Games for Tweens and Teens
Games for Tweens and Teens
We have put together this great list of games for tweens and teens…….some are very silly and guaranteed to have your tweens and teens laugh and LOVE them!
For games to suit babies and toddlers, visit our post HERE.
8 Games for Tweens and Teens:
Bibbidy Bop Bop
Banana Split in the mouth
Separate into teams of 2 and ask for one volunteer from each team. The VOLUNTEER stands in a chair and the other team member lays in the floor below with their head next to chair.
On go, the person must drop the ingredients into their team members mouth, in order.The first team to get the cherry in their partners mouth wins.
Person on ground must lay on ground and cannot help
Person in chair must drop food from ABOVE their waist (in other words, they can’t bend down and just drop it in the partners mouth)
Ingredients must go in order and they must get a least a little of each in their partners mouth ( in the run out of stuff and they haven’t got it in their mouth the person in the chair has to get the stuff off the floor and try again)
After first round, switch places and they get REVENGE!
The game starts with the moderator telling everyone to close their eyes. Once all eyes are closed, the moderator asks the Assassins to open their eyes. Given it’s the first turn, each assassin will discover the fellow ‘assassins’. The moderator asks the two Assassins who they wish to kill. They silently agree (by pointing to someone) who to ‘kill’ that turn. Once they have selected someone, the moderator thanks them and asks them to close their eyes. The moderator then asks the Medic to open their eyes. They can then choose someone to ‘save’ (more on what this means later). Once they have selected someone to save, the moderator asks the Medic to close their eyes.
Finally the moderator asks the Policeman to open his/her eyes, and select someone to accuse (of being an assassin). The moderator must honestly (and silently) answer the policeman with a nod or a shake of the head whether the accused is one of the assassins or not. The policeman then closes their eyes. That’s the end of the first round, and the moderator then asks everyone to open their eyes. The moderator announces to the group who was killed during the night. The person who has been killed takes no further part in the game.
It is essential they are not allowed to talk. (Note that if the person the assassins selected to be ‘killed’ was also the one selected by the medic, the moderator only reveals there was a failed assassination attempt (and doesn’t give any further information) so the person remains alive). It is them up to the remaining group members to discuss amongst themselves who they think the assassins are. After a few minutes of discussion, the group must vote (one at a time) who they think is an assassin.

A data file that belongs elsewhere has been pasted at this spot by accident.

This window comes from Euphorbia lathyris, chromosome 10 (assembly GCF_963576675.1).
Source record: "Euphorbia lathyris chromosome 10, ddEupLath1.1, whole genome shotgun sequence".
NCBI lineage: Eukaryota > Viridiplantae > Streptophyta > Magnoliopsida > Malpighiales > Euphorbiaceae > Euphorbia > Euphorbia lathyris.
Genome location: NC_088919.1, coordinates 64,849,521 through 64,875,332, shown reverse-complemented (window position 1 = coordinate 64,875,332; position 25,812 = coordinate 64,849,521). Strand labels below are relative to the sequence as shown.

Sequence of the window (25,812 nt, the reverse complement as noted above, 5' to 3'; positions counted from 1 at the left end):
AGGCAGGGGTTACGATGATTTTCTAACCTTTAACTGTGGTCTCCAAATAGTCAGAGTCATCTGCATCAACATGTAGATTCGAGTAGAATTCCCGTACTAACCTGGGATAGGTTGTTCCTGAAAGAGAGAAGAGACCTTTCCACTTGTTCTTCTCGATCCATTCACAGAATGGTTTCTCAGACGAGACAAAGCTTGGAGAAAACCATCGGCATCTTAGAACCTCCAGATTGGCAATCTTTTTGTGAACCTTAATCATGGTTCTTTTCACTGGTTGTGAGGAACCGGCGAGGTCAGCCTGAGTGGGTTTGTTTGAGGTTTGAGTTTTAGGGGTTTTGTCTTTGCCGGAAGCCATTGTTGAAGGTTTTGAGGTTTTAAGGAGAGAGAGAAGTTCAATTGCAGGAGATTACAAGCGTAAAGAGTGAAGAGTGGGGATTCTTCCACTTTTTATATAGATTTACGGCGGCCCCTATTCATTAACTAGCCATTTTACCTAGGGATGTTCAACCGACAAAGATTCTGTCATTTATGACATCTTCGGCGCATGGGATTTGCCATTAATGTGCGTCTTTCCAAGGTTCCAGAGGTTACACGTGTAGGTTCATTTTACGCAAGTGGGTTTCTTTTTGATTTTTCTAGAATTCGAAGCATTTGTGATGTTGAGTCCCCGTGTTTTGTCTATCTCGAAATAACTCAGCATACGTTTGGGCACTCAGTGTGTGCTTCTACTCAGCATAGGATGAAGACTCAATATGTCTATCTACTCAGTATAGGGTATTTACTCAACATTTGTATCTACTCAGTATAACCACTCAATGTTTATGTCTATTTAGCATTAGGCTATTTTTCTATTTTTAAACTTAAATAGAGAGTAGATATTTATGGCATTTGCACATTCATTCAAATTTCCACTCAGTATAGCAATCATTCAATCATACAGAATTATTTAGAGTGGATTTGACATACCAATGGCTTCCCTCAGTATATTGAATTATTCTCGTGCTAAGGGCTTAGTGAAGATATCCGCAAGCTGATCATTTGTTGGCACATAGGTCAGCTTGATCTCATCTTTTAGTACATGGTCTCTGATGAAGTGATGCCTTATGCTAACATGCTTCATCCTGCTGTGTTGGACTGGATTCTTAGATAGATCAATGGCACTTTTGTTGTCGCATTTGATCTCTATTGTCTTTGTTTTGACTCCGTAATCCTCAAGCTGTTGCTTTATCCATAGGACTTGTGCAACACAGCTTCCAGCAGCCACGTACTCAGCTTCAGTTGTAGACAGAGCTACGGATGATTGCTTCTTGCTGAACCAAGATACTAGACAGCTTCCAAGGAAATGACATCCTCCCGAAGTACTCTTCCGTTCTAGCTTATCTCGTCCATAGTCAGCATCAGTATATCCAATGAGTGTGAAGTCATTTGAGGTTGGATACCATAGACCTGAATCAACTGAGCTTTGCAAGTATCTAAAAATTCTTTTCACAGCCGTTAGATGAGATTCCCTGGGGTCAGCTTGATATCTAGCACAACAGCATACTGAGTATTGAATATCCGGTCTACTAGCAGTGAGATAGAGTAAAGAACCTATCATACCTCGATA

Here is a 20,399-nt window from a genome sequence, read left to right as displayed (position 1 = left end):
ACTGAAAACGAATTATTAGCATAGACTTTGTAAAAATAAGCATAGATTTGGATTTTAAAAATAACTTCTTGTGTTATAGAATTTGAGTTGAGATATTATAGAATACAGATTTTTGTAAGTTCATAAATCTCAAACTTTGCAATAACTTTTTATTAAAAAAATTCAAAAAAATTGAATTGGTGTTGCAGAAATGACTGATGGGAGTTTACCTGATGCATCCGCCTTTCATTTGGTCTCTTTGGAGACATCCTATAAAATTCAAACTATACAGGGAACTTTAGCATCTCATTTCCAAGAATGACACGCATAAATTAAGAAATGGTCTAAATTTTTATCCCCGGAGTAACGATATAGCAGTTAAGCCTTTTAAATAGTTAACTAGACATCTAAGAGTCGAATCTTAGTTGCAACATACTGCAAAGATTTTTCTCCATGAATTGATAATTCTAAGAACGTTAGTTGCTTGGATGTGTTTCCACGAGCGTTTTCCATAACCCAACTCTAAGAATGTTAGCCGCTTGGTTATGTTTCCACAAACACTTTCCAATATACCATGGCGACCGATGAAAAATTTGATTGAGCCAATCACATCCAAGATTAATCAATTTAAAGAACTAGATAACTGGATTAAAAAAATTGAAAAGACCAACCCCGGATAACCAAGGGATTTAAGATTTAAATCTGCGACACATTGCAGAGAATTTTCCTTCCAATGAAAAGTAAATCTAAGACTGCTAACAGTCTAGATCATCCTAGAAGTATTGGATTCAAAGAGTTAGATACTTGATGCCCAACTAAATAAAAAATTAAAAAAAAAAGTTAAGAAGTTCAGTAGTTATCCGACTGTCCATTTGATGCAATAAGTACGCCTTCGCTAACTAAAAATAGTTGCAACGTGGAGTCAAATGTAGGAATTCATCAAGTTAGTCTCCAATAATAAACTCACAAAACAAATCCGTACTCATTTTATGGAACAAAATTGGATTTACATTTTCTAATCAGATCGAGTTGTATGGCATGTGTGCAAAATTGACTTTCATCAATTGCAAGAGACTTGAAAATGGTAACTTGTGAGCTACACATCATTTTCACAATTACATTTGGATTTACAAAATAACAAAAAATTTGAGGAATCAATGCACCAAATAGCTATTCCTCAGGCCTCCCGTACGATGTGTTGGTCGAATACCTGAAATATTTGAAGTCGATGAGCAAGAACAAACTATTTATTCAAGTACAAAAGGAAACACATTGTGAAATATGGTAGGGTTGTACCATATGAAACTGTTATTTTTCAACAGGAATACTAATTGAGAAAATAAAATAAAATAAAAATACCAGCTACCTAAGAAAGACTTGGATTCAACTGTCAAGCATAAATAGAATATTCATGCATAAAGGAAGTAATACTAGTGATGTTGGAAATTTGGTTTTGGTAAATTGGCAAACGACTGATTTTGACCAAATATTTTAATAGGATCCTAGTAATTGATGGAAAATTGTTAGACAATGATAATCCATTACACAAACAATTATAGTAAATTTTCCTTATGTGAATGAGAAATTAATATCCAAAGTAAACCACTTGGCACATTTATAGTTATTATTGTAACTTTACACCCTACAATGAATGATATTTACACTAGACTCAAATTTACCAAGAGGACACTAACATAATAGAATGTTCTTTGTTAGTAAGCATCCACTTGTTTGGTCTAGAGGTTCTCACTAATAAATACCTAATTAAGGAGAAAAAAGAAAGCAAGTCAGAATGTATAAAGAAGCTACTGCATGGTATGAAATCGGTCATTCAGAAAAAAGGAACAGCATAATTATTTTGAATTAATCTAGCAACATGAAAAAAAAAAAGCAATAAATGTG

Given the roles have been handed out in secret, the early rounds are often full of speculation, people justifying their innocence, or explaining their suspicions. And as the game progresses, lies, deception and strategy creep in. When all votes have been cast, the person with the most votes is out of the game (and must also not speak again). If there is a tied vote, give the group another minute for further discussion then vote again.
The policemen add a twist to the game – if they have accused someone and learnt they are an assassin, they may choose to disclose this to the group, but doing so has consequences – will the group believe they are the policemen? Often doing so puts a bigger target on their back – the assassins may choose to target that person next round. Or if the group are suspicious they may revolt and vote that person off.
The game continues on this cycle, with everyone closing their eyes, the assassins again selecting someone to kill, the medic selecting someone to save, the policeman someone to accuse, the moderator announcing who was killed, then voting again. If the medic and/or policeman have been voted out, the moderator should continue pretending to ask them to select someone to save (or to accuse) just so the townspeople don’t know who those people are. If one of the two assassins is voted out, the game still continues with one assassin.
As the game progresses, less and less people are in the game, and people (especially the medic and policeman) build up more and more knowledge of who the assassins may be. Thus the discussions get more and more interesting. It’s recommended the medics and policemen keep their identity a secret in the early rounds to avoid being picked off by the assassins. There comes a time however when it may be beneficial to reveal their role to the group, especially if the policeman has an accusation confirmed. Whether they can convince the rest of the group they are genuinely a policeman (and not an assassin posing as a policeman) adds to the mystery!
Adjust the number of policemen / assassins according to the size of the group. For 15 players, have two policemen, for 20, have three assassins, etc.
Let us know if you have a games that we could add to our list of games for tweens and teens.